Please ensure Javascript is enabled for purposes of website accessibility
Home / Guide to Wisconsin’s courthouses / Waushara County court officials combat conflicts

Waushara County court officials combat conflicts

Trees shade the front of the Waushara County Courthouse in Wautoma. One judge presides over the court in central Wisconsin. (Staff photos by Kevin Harnack)

Conflicts of interest are common occurrences at the Waushara County Courthouse.

With only one judge, and four court commissioners who also work as private attorneys in the area, court officials have to carefully consider what cases they can take.

“It works if everyone follows the rules strictly — which we do,” said Circuit Judge Guy Dutcher. “But you have to have people that serve in quasi-judicial roles when you have a limited number of attorneys and only one judge.”

The four court commissioners work part-time, juggling their own case loads and cases for the county.

“We only have four law firms in the city,” Clerk of Courts Melissa Zamzow said. “So it’s a pretty close-knit group and there is a lot of familiarity in the community.”

Clerk of Courts Melissa Zamzow stands in a courtroom at the Waushara County Courthouse.

When any of the four commissioners have cases in front of Dutcher, he has to recuse himself. He also has to avoid using them as a legal sounding board, he said.

The situation can be isolating, he said, because he has to avoid talking shop while out in the community, as well.

“I see people daily that are involved in ongoing situations that I’m handling,” said Dutcher, who has been on the circuit court bench for six years. “An average trip to the grocery store is three or four people that are involved in something I just resolved or something that is pending.”

Family Court Commissioner Marc Bickford talks about his dual roles at the courthouse.

Further complicating matters: Dutcher’s father, Howard Dutcher, is a Wautoma attorney, as well. That results in about a dozen cases a year from which the judge has to recuse himself, he said.

In 2011, Waushara County assigned 41 cases to judges in surrounding counties, compared to just five that Dutcher added from other counties to his calendar.

It’s not always easy, but juggling the potential for conflicts of interest is “a logistical necessity” with the county’s limited financial resources, Dutcher said.

But the close ties inevitably create procedural problems for Dutcher and his commissioners.

Since taking the part-time county job in 2005, Family Court Commissioner Marc Bickford, a municipal and real estate attorney with Kubasta, Rathjen, Bickford & Lorenson LLP, Wautoma, said his role has expanded from doing mostly temporary orders to now handling some small claims and stipulated divorces.

“A lot of things will get resolved, but they still take up my calendar,” he said. “So you always weigh how much time you put into it.”

He acknowledged that his judicial capabilities are limited by his obligations to private practice.

“I don’t want to have to get to a point where my other clients go, ‘Hey, I need to see Marc,’ and someone in the office says, ‘Oops, he’s in court,’” Bickford said. “They will only take ‘He’s in court,’ so many times before they get frustrated.”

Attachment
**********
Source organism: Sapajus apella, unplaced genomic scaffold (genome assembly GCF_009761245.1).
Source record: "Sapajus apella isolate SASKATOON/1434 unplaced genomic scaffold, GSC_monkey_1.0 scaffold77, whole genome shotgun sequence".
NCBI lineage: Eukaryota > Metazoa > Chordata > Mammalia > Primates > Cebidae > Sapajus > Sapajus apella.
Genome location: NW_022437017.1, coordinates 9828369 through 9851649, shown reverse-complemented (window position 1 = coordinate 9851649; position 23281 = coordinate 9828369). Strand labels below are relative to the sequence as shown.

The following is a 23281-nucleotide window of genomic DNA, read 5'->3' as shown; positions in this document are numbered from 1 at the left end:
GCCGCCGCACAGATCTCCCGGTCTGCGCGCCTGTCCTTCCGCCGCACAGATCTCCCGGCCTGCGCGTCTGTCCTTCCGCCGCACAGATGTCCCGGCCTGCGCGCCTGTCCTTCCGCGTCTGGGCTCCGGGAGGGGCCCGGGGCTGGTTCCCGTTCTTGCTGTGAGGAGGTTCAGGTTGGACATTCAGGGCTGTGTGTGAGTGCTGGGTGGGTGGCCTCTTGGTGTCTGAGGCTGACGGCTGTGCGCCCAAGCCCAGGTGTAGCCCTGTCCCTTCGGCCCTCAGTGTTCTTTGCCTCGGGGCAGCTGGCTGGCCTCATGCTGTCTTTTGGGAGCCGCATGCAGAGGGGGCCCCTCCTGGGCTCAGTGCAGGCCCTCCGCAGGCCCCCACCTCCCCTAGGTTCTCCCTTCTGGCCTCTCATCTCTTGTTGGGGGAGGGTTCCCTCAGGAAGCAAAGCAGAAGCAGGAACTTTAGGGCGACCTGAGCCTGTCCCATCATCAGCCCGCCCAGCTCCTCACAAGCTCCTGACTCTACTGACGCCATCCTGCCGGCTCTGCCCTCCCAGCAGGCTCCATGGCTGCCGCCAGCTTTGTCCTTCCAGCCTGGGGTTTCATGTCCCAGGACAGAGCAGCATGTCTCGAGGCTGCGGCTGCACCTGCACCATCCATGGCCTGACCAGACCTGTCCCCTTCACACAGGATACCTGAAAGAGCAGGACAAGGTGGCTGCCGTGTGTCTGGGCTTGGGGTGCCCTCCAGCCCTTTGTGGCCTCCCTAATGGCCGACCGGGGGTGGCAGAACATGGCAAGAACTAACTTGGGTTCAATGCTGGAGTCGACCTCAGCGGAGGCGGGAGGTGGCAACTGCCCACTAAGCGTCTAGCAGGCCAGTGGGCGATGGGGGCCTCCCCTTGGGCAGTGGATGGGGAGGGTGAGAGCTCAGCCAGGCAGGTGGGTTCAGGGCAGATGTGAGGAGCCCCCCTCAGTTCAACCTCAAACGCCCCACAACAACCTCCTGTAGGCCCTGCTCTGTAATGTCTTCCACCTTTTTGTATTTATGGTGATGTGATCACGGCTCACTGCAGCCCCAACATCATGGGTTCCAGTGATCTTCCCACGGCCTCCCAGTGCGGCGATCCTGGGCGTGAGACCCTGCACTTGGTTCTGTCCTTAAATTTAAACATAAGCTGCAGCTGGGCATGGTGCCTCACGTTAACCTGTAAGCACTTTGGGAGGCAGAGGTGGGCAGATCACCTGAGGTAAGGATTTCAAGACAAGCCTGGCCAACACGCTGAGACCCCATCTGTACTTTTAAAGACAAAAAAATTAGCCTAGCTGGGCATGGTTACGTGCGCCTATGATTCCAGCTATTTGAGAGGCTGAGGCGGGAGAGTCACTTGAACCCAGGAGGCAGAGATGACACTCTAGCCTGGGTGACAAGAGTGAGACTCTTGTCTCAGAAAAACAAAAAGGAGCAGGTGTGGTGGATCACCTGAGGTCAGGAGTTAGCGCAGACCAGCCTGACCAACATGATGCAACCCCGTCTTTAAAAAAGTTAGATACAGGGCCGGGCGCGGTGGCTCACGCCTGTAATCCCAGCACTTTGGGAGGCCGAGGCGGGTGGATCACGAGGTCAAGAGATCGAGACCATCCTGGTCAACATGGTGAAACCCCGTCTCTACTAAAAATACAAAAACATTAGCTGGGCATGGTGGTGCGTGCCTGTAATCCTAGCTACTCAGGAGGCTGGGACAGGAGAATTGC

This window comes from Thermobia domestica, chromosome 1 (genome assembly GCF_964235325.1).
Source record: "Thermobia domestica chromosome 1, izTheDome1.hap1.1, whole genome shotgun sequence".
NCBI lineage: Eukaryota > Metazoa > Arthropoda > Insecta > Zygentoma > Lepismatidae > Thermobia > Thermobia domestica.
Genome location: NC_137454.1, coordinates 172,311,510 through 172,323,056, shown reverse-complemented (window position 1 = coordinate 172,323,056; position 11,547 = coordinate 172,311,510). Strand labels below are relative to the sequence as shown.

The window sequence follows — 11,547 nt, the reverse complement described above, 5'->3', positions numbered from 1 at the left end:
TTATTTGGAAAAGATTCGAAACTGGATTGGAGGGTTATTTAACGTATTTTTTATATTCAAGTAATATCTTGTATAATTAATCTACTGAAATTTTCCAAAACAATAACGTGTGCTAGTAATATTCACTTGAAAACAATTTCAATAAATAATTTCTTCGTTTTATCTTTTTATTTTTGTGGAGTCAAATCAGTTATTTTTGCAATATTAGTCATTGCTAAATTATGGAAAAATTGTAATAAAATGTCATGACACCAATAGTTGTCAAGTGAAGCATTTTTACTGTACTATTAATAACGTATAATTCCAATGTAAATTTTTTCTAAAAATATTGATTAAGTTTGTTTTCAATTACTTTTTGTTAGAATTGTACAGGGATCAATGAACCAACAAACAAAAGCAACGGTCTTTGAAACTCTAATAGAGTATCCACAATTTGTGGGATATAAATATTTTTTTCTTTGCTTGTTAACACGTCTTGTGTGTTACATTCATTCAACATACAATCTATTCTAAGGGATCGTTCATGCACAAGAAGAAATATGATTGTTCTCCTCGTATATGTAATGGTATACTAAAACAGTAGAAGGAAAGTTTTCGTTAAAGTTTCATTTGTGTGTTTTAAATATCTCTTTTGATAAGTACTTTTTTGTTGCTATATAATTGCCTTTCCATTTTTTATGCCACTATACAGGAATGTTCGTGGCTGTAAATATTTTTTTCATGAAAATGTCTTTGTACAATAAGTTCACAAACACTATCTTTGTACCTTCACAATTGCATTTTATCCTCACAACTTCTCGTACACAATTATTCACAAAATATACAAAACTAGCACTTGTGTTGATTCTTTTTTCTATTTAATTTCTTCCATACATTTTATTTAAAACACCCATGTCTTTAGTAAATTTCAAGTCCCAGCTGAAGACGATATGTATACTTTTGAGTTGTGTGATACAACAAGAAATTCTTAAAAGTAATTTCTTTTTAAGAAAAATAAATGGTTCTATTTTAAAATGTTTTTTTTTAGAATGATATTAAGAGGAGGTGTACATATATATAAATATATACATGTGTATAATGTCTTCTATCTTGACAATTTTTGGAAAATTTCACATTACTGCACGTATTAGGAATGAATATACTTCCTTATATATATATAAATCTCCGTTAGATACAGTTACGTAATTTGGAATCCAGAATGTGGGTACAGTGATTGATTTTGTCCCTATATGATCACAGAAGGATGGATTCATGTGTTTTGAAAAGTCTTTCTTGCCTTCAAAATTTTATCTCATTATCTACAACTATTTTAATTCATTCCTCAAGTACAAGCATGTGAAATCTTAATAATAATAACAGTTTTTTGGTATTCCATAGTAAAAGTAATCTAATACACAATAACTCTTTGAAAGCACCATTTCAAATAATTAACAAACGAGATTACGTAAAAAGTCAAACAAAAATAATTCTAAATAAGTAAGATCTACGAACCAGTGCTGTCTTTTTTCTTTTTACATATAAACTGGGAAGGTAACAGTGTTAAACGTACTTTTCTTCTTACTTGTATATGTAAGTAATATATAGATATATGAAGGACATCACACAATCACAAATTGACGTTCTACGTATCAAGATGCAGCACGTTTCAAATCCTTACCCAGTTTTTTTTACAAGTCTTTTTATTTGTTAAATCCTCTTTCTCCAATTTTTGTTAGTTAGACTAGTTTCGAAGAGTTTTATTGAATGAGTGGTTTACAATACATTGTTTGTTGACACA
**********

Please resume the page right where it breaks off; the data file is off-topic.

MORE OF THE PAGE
Both he and Dutcher said there isn’t county money available to make a commissioner position full-time, however, so they make do with the resources and people available.

The time and effort required to keep things moving can be exhausting, though. Dutcher said he puts in 55-hour weeks and schedules cases most days from 8 a.m. to 4:30 p.m.

“I like what I do, but I feel it,” he said. “It’s like the old expression: ’There are only so many hits in a running back.’ And I feel the magnitude of what I am doing and decisions take their toll.”

Last year, Waushara County disposed of 5,895 cases. According to the National Center of State Courts, that volume is equivalent to work typically done by 1.6 judges.

Dutcher said he has tried to reduce the strain by encouraging attorneys, especially in civil cases, to resolve complex disputes short of trial, in order to save calendar time.

“I don’t schedule trial on a higher level civil case,” he said. “I have an understanding with attorneys that, ’Look the arrangement we have is: I’m not going to give you a trial date until you tell me that you have to have one.’”

The tactic has worked, Dutcher said, because it still allows attorneys to get complex cases to trial, when needed, but also provides flexibility to avoid the time and cost of unnecessary litigation.

“Attorneys know that they’ve got to do all they can to resolve a matter, but if they can’t they will bring it back,” he said.

“That tends to move things along.”

Dutcher said that while he keeps in contact with a handful of judges in other counties for advice and to keep up on judicial chatter, it’s not the same as being able to bend the ear of someone in his own county. It’s a necessary challenge of keeping potential conflicts to a minimum, however.

“I didn’t realize how isolating it would be,” Dutcher said. “But to follow the rules it has to be.”

The basics

Waushara County Courthouse
209 S. Saint Marie St.
Wautoma, WI 54982
Clerk of Courts office hours:
8 a.m. to 4:30 p.m.
Monday through Friday

People to know

Clerk of Court
Melissa Zamzow
920-787-0417

Circuit Court Branch 1
Judge Guy Dutcher
920-787-0448

Family Court Commissioner
Marc Bickford
920-787-3375

Court Commissioner
Robyn Blader
920-787-4623

Court Commissioner
Richard Rathjen
920-787-3375

Court Commissioner
Joan Olson
920-787-3515

District Attorney
Scott Blader
920-787-0407

State Public Defender
Steve Smits
920-424-3304

Corporation Counsel
Ruth Zouski
920-787-0409

Sheriff
David Peterson
920-787-3321


Leave a Reply

Your email address will not be published. Required fields are marked *

*